[OPE-L] Hoagland on "Bush's Vietnam blunder"

From: Jurriaan Bendien (adsl675281@TISCALI.NL)
Date: Sat Aug 25 2007 - 10:26:17 EDT

Discussing "Bush's Vietnam blunder" in the Washington Post, Jim Hoagland detects an accumulation of policy errors:

...the administration has constantly shifted its goals in Iraq to avoid accepting failure and blame -- only to see the new goals drift beyond reach each time. Liberation of Iraqis became occupation by Americans, democracy became an unattainable centralized "national unity" government and this year's military surge has become a device for achieving political reconciliation among people who do not want to reconcile. http://www.washingtonpost.com/wp-dyn/content/article/2007/08/23/AR2007082301835.html?nav=hcmodule

But this misunderstands the real point, which is that the administration explicitly adopted the PNAC perspective of "permanent war", meaning "we fight until we win, however long it takes". Yet if not only the objectives of the war constantly change, but the war itself is permanent, then there is no way to win it, precisely because it is permanent. You cannot win a permanent war, because it is permanent, it is always there. You just gain some, and lose some, but basically you are always fighting something. If the war is currently not being won, then that is neither here nor there, you just have to keep fighting, as Mr Bush has constantly repeated. His message is simply: "you should fight".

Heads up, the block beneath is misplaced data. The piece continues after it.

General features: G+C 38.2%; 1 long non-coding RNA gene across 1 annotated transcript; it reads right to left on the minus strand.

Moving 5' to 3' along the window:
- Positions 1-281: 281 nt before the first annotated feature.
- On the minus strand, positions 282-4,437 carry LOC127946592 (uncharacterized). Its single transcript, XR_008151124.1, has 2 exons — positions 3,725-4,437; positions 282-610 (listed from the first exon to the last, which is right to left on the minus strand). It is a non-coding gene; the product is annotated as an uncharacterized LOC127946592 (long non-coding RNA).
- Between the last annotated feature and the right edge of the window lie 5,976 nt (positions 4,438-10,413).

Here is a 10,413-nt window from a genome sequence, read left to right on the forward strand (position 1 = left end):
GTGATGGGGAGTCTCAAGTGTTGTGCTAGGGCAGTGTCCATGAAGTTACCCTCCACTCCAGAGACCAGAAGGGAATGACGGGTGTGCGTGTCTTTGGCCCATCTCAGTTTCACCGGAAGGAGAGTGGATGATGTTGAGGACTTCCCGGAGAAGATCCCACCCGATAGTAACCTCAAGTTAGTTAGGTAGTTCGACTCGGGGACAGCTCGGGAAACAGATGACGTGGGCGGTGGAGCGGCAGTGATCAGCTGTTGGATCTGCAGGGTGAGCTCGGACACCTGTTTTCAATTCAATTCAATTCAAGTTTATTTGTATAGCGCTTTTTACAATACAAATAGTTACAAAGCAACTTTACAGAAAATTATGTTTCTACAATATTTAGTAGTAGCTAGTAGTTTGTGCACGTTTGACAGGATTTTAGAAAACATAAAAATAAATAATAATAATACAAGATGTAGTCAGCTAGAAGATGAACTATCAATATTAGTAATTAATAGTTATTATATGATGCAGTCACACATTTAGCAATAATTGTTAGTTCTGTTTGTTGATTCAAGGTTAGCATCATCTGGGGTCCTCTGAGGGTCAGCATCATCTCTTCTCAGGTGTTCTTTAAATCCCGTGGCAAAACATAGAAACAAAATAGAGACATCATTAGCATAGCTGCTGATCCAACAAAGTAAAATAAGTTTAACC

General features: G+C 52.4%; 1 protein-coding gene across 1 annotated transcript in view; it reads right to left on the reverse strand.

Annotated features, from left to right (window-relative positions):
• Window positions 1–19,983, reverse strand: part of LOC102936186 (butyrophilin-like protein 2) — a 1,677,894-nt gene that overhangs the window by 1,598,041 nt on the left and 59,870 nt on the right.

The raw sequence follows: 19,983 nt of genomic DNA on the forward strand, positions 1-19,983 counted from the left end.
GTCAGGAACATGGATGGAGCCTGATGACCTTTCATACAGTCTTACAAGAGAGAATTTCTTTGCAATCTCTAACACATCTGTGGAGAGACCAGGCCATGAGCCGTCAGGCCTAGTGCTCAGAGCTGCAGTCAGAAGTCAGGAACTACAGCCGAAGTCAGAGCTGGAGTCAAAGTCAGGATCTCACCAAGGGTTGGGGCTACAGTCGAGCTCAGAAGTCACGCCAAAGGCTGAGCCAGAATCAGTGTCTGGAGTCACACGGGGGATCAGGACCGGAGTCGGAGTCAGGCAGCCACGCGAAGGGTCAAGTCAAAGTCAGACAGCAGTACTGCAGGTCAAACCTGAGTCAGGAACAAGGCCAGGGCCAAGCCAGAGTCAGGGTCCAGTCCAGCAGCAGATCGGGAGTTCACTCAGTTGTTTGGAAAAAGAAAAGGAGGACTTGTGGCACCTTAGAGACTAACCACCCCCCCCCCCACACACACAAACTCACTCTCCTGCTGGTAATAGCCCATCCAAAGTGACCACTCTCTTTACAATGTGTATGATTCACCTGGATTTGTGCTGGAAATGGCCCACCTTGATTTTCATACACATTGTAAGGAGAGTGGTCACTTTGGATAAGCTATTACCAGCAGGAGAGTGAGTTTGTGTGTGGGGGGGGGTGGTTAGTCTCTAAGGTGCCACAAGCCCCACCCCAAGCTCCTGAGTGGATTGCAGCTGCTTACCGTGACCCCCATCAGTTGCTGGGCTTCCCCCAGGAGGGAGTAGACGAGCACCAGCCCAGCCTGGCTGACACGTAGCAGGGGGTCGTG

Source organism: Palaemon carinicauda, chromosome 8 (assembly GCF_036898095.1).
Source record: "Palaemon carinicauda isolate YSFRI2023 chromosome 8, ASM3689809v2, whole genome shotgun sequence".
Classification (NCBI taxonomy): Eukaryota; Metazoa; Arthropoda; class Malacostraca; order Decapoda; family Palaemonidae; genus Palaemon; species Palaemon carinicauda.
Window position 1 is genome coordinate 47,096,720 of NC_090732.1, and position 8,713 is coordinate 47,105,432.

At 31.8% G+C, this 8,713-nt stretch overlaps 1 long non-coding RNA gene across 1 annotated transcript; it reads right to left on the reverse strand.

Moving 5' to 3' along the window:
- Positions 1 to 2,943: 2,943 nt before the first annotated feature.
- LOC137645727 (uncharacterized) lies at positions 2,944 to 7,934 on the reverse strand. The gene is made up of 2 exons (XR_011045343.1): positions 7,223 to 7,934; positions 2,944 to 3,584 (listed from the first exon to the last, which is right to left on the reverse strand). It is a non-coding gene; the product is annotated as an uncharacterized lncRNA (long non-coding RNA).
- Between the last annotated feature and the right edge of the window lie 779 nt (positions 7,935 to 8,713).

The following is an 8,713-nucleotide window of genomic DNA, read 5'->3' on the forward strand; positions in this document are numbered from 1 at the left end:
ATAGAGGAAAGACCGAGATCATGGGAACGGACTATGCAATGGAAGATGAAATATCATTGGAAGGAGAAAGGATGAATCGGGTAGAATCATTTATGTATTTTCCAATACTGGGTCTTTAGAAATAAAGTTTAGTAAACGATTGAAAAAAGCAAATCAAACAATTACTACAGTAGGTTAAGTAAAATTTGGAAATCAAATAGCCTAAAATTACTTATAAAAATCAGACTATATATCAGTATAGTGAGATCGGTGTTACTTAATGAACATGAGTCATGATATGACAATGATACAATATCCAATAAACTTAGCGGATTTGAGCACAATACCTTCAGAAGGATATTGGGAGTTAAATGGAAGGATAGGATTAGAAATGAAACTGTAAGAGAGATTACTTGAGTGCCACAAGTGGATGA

A problem appears to be the irreconcilability between what they say they are fighting for (abstract themes such as God, freedom, democracy, civilisation etc. are dramatically introduced), and what they are really fighting for (business interests). It seemed at first that this irreconcilability did not matter, if the administration had the power to constantly define and redefine what the war is about, as a sort of permanent "campaign". 

Iraq wasn't liberated, it was conquered, and a client regime was attempted. As Zbigniew Brzezinski put it: "Sovereignity is a concept, but it's a relative concept. If there was a provisional government of Iraq, we could give it symbolic sovereignity and it would help it to gain legitimacy, thereby reducing the need for an assertive occupation." (3 October 2003) Everyone knows that in the end, most Americans don't give a stuff about right and wrong, or about what is true and false, all they care about is whether they are winning. So we can expect the Democrats to try very hard to package a "win-win" situation, the idea being if we can all make some gains, negotiation can replace war. In order to get to this win-win situation, you need to prove that America did something good in Iraq. Hence the reference to "Liberation of Iraqis".


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